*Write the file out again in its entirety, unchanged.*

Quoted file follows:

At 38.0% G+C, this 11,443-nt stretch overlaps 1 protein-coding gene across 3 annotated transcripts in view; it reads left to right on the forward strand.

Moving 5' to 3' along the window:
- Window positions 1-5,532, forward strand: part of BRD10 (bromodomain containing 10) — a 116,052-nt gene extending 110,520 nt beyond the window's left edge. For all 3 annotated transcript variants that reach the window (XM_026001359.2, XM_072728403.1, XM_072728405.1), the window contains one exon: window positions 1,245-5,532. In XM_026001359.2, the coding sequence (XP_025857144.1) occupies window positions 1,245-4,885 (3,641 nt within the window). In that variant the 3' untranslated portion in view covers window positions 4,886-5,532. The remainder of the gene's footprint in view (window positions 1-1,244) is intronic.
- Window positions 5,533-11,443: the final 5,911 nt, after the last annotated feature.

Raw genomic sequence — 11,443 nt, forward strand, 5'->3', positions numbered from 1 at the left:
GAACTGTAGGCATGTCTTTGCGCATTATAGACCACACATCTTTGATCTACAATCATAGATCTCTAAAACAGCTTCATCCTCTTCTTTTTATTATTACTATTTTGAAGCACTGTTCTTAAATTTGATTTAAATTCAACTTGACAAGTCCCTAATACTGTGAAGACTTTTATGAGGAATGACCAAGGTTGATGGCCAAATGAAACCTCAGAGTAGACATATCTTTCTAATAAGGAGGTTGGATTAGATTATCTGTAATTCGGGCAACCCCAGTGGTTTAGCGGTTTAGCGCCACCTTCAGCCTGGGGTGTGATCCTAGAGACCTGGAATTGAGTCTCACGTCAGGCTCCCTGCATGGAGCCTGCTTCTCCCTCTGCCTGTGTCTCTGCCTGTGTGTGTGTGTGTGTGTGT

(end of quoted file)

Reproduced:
At 38.0% G+C, this 11,443-nt stretch overlaps 1 protein-coding gene across 3 annotated transcripts in view; it reads left to right on the forward strand.

Moving 5' to 3' along the window:
- Window positions 1-5,532, forward strand: part of BRD10 (bromodomain containing 10) — a 116,052-nt gene extending 110,520 nt beyond the window's left edge. For all 3 annotated transcript variants that reach the window (XM_026001359.2, XM_072728403.1, XM_072728405.1), the window contains one exon: window positions 1,245-5,532. In XM_026001359.2, the coding sequence (XP_025857144.1) occupies window positions 1,245-4,885 (3,641 nt within the window). In that variant the 3' untranslated portion in view covers window positions 4,886-5,532. The remainder of the gene's footprint in view (window positions 1-1,244) is intronic.
- Window positions 5,533-11,443: the final 5,911 nt, after the last annotated feature.

Raw genomic sequence — 11,443 nt, forward strand, 5'->3', positions numbered from 1 at the left:
GAACTGTAGGCATGTCTTTGCGCATTATAGACCACACATCTTTGATCTACAATCATAGATCTCTAAAACAGCTTCATCCTCTTCTTTTTATTATTACTATTTTGAAGCACTGTTCTTAAATTTGATTTAAATTCAACTTGACAAGTCCCTAATACTGTGAAGACTTTTATGAGGAATGACCAAGGTTGATGGCCAAATGAAACCTCAGAGTAGACATATCTTTCTAATAAGGAGGTTGGATTAGATTATCTGTAATTCGGGCAACCCCAGTGGTTTAGCGGTTTAGCGCCACCTTCAGCCTGGGGTGTGATCCTAGAGACCTGGAATTGAGTCTCACGTCAGGCTCCCTGCATGGAGCCTGCTTCTCCCTCTGCCTGTGTCTCTGCCTGTGTGTGTGTGTGTGTGTGT